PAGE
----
The DPRK has taken strict measures to stop the spread of COVID-19 from neighbouring countries. Starting in January, the DPRK closed its borders, banned international tourism, and imposed mandatory quarantines on those suspected of having been in contact with anyone who could be infected with the virus that causes the disease. The DPRK officials have reported no confirmed cases of COVID-19 in the country, a claim that is disputed by many international observers. On 26 July, the DPRK reported its first suspected case of COVID-19 in the city of Kaesong by an individual who illegally crossed the border from the ROK. No further details were provided. The DPRK has started easing some restrictive measures over the past several weeks. Commercial activity between the DPRK and its main trading partner, China, has declined substantially as a result of the restrictions, causing a sharp rise in the price of food and other consumer goods in the DPRK. International aid agencies have warned that this development is likely to contribute to greater food insecurity and to have negative consequences for the humanitarian situation.
On 28 July, the Council met under “any other business” to discuss the situation in the DPRK. The meeting focused on issues related to cap oil exports to the DPRK and a technical issue of ton/barrel conversion rate. The meeting was initiated by Belgium, Estonia, France, Germany, and the UK.
Human Rights-Related Developments
At its 43rd session, the Human Rights Council (HRC) adopted without a vote resolution 43/25 which renewed the mandate of the Special Rapporteur on the situation of human rights in DPRK for a year. The resolution commended the Special Rapporteur for his work, particularly given “his continued efforts in the conduct of his mandate despite the lack of access to the country”. Resolution 43/25 also urges the government of DPRK to “promote, respect and protect the human rights of workers”, including those workers who had been repatriated to DPRK in accordance with Security Council resolution 2397 which stipulated that DPRK workers had to be repatriated no later than 22 December 2019.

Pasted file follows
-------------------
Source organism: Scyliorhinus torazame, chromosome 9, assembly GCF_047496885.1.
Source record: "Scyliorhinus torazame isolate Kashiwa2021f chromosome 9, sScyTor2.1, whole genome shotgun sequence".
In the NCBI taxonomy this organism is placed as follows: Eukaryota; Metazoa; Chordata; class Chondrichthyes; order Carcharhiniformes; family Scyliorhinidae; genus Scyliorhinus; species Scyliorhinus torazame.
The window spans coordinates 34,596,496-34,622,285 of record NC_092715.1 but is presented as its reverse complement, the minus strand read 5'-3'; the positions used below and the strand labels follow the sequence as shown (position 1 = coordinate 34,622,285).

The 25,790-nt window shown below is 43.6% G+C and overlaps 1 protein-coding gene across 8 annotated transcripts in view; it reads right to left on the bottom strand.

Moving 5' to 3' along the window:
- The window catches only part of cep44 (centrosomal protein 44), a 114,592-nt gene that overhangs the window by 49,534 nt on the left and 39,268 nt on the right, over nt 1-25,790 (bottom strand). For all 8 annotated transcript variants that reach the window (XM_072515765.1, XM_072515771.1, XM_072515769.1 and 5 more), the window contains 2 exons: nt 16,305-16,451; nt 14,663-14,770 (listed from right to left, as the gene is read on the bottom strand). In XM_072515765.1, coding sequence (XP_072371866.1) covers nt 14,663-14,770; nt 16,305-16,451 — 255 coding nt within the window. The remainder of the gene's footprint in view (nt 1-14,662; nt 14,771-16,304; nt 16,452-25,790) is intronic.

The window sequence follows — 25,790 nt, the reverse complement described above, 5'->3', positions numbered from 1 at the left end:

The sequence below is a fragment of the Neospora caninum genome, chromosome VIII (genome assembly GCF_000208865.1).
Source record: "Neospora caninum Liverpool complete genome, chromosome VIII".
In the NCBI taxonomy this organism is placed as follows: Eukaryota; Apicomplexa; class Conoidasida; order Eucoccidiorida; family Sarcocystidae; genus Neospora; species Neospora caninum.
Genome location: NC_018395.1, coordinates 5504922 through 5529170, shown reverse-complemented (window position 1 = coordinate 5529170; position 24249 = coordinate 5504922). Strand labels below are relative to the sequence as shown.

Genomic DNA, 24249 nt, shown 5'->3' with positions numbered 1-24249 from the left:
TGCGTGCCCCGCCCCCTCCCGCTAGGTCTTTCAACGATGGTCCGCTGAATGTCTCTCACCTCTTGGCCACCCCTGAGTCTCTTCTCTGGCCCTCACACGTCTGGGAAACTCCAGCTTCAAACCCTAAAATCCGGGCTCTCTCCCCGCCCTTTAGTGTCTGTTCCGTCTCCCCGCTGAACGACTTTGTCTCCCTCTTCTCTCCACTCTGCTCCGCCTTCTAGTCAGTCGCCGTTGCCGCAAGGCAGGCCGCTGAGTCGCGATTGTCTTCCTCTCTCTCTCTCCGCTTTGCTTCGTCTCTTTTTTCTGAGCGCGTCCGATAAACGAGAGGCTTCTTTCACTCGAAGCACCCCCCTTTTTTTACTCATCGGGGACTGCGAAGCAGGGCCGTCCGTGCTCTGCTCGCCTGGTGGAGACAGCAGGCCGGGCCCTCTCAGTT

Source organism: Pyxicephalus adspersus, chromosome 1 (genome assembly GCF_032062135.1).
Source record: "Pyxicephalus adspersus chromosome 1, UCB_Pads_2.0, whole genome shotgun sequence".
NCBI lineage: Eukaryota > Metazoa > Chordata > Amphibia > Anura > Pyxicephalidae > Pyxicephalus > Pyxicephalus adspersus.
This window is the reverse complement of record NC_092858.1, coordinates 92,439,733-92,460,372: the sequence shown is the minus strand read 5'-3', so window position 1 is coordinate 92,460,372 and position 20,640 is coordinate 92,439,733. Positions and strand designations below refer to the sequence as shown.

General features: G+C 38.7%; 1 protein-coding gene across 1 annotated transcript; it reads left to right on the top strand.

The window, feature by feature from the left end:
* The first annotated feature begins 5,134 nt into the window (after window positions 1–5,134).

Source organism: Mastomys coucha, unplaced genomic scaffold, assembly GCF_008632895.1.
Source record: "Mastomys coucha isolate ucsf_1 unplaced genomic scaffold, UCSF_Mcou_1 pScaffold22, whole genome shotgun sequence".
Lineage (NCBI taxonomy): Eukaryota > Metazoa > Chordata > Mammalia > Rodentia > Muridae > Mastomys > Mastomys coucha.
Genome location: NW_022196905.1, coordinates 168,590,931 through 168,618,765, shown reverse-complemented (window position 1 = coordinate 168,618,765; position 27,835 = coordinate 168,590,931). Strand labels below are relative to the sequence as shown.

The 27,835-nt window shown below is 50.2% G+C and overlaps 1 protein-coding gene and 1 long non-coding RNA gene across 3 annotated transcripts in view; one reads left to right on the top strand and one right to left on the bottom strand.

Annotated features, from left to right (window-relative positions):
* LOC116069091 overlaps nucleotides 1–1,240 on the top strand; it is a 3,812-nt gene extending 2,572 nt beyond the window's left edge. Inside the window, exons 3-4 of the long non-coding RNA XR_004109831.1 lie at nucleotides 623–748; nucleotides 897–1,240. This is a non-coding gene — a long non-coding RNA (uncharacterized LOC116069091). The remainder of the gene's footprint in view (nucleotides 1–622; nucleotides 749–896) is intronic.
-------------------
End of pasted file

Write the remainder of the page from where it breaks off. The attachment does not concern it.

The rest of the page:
Key Issues and Options
This year, and particularly in recent months, there has been a steady increase in tensions on the Korean peninsula, as evidenced by the DPRK’s heightened rhetoric. The DPRK has resumed testing ballistic missiles and shown no interest in continuing the inter-Korean dialogue and diplomatic talks with the US on denuclearisation. Given the volatile security environment, the Council is primarily concerned with maintaining stability on the Korean peninsula. An option for the Council would be to consider issuing a formal outcome addressing the need for stability and the resumption of diplomatic talks.